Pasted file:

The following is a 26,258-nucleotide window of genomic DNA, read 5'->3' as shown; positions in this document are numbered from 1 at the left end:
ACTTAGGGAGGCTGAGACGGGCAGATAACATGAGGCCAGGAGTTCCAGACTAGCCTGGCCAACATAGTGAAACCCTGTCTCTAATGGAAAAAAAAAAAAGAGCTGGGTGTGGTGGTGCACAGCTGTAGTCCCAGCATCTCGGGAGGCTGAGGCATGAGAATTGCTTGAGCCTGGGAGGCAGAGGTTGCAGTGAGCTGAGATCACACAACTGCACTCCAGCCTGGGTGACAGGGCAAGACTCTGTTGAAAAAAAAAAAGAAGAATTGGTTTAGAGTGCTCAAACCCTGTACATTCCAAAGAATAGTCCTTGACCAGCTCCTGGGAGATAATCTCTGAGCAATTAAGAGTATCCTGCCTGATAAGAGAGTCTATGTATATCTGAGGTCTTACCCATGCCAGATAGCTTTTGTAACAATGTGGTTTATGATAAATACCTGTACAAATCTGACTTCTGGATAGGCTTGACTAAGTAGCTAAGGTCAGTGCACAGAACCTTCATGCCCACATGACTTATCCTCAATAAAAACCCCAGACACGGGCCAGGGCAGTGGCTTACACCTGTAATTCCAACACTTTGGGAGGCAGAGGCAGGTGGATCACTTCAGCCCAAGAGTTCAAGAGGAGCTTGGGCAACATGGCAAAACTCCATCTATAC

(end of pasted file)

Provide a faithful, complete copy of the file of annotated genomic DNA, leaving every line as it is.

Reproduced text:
The following is a 26,258-nucleotide window of genomic DNA, read 5'->3' as shown; positions in this document are numbered from 1 at the left end:
ACTTAGGGAGGCTGAGACGGGCAGATAACATGAGGCCAGGAGTTCCAGACTAGCCTGGCCAACATAGTGAAACCCTGTCTCTAATGGAAAAAAAAAAAAGAGCTGGGTGTGGTGGTGCACAGCTGTAGTCCCAGCATCTCGGGAGGCTGAGGCATGAGAATTGCTTGAGCCTGGGAGGCAGAGGTTGCAGTGAGCTGAGATCACACAACTGCACTCCAGCCTGGGTGACAGGGCAAGACTCTGTTGAAAAAAAAAAAGAAGAATTGGTTTAGAGTGCTCAAACCCTGTACATTCCAAAGAATAGTCCTTGACCAGCTCCTGGGAGATAATCTCTGAGCAATTAAGAGTATCCTGCCTGATAAGAGAGTCTATGTATATCTGAGGTCTTACCCATGCCAGATAGCTTTTGTAACAATGTGGTTTATGATAAATACCTGTACAAATCTGACTTCTGGATAGGCTTGACTAAGTAGCTAAGGTCAGTGCACAGAACCTTCATGCCCACATGACTTATCCTCAATAAAAACCCCAGACACGGGCCAGGGCAGTGGCTTACACCTGTAATTCCAACACTTTGGGAGGCAGAGGCAGGTGGATCACTTCAGCCCAAGAGTTCAAGAGGAGCTTGGGCAACATGGCAAAACTCCATCTATAC